Strengthening Vulnerable Cyber Infrastructure Zero Trust has entered the cybersecurity fray as a leading solution to mitigate and reduce vulnerabilities. This strategy is relevant for IT infrastructure all over the world: a recent Radware report establishes that over 99.5% of global organizations deploy applications in the public cloud. However, public and multi-cloud environments pose significant […]
Zero Trust has entered the cybersecurity fray as a leading solution to mitigate and reduce vulnerabilities. This strategy is relevant for IT infrastructure all over the world: a recent Radware report establishes that over 99.5% of global organizations deploy applications in the public cloud.
However, public and multi-cloud environments pose significant risks when it comes to data leaks and breaches. The same report states that “69% of organizations can trace data breaches or data exposures to inconsistent application security configurations across the different public cloud platforms.”
Both the public and the private sector have already witnessed how expensive these breaches can be, in terms of lost productivity, reputational damage, IT repair/mitigation, and ransom costs.
Incidents like WannaCry in 2017 showed just how strong an impact cyberattacks can have, with computers in over 150 countries affected and an estimated cost of $4 billion globally. The ransomware spread across industries as well, including healthcare, education, manufacturing, financial services, and telecommunications.
Costs associated with cybercrime have only increased in the years following, with larger entities targeted. Research collected by Ivanti showed that ransomware has increased by 446% since 2019. In 2022 alone, major organizations like the Red Cross, Toyota, Twitter, and CashApp have reported breaches, with records in the tens of millions affected. The Irish Data Protection Commission recently fined Meta for GDPR violations to the tune of €265 million for exposing PII of over 533 million users.
In April 2022, the Department of Energy, the Cybersecurity and Infrastructure Security Agency (CISA), the NSA, and the FBI issued an advisory for a malware toolkit dubbed Pipedream, “the most versatile tool ever made to target critical infrastructure, like power grids and oil refineries.” This toolkit was designed to target and cripple industrial control systems in critical infrastructure sectors.
Dragos, an industrial cybersecurity firm that helped analyze Pipedream, affirmed at Forrester’s 2022 Security and Risk conference that cyber-attacks are increasingly being carried out by nation-states, targeting critical infrastructure sectors, including chemical, manufacturing, and energy plants.
Thankfully Pipedream was evaded by proactive cybersecurity measures and patches before it could be maliciously deployed. However, this is one example of how cybercrime will be used by nation-states, with the trend likely to increase as cyberattack strategies are improved. By carrying out remote attacks, nation-states can potentially debilitate and undermine another country’s ability to react and defend, all while denying responsibility.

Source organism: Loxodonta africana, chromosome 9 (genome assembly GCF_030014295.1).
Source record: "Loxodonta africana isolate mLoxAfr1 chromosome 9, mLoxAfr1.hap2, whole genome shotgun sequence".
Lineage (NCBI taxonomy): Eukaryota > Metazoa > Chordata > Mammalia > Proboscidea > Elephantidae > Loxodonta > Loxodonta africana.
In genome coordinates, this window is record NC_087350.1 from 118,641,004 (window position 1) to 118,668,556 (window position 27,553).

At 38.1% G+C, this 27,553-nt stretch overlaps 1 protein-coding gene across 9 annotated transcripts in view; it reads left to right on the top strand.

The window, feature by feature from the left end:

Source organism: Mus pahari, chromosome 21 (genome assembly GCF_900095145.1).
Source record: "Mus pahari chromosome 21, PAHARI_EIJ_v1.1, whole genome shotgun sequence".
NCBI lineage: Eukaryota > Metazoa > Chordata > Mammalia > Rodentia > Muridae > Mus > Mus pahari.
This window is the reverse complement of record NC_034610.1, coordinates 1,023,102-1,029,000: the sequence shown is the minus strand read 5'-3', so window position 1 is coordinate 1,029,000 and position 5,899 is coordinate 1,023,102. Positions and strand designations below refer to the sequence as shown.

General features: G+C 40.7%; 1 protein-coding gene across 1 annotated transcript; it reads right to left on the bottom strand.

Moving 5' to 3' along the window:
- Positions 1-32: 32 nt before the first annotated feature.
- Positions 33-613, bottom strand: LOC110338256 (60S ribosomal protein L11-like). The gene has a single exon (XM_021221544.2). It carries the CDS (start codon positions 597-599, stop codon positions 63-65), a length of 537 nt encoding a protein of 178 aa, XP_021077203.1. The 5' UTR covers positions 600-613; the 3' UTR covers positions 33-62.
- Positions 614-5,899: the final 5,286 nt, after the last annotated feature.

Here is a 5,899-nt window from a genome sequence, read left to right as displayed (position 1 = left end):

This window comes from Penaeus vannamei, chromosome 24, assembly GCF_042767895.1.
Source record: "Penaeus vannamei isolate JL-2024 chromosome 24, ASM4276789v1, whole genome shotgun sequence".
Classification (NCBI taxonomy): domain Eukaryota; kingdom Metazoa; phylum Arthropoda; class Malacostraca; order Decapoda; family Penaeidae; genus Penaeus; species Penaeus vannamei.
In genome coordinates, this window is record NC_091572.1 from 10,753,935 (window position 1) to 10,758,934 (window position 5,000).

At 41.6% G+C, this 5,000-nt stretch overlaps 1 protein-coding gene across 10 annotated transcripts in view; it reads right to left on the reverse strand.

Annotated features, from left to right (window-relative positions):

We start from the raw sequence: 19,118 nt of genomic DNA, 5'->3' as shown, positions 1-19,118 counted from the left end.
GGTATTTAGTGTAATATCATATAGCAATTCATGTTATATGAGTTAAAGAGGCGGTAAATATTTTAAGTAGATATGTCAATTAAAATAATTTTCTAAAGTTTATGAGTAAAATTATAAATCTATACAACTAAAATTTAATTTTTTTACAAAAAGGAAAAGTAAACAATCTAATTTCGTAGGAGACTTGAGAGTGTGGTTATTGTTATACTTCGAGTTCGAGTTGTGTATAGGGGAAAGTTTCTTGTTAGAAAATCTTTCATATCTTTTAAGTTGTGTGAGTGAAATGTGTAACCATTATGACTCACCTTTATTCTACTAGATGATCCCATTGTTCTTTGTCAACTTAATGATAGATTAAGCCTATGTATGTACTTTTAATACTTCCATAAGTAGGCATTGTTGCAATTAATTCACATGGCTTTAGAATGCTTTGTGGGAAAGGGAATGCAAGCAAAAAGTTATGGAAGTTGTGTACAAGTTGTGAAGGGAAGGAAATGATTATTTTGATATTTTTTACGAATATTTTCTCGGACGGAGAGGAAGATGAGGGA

It’s a new phase of warfare that isn’t all that new – countries have always used shadow entities to handle less than savory missions; software has simply become the most recent tool of choice.
In their keynote address at the Forrester Security & Risk Conference, Renee Murphy and Allie Mellen cited internal reports that revealed “business continuity is the number one priority for cybersecurity teams over the next 12 months.” The overlap between business continuity and cybersecurity is trust. Yet it's not enough for businesses to have a robust cybersecurity strategy; they must also have consumer trust.
Ironically, the way we build consumer trust is by establishing a policy of not trusting anyone, otherwise known as Zero Trust. This framework is highlighted as the leading strategy to ensure business continuity by preserving consumer trust and effectively responding to evolving threats. It accounts for the evolving and fluid nature of the network edge, otherwise defined as the point of connection between a device or local network and the internet.
Connections between devices, applications, and cloud, on-prem, and hybrid networks are only increasing, which makes this network edge vulnerable. Organizations must also factor in remote work connections, hybrid cloud networks, and increased risk of cyberattacks or malware exposure. These connections and risk factors make securing the network edge ever more difficult for system admins.
Zero Trust is a system of “least privilege” where users only have access to the data they absolutely need. This permission must be actively enabled or allowed, and the default status is to deny access. This ensures no unauthorized access to sensitive or confidential information.
A Zero Trust framework operates on a principle of continuous identity verification and least privilege access. In effect: anyone accessing the network must be authenticated (not just once, but consistently) and they will only have access to the data they absolutely need (to contain the damage in the event of a breach).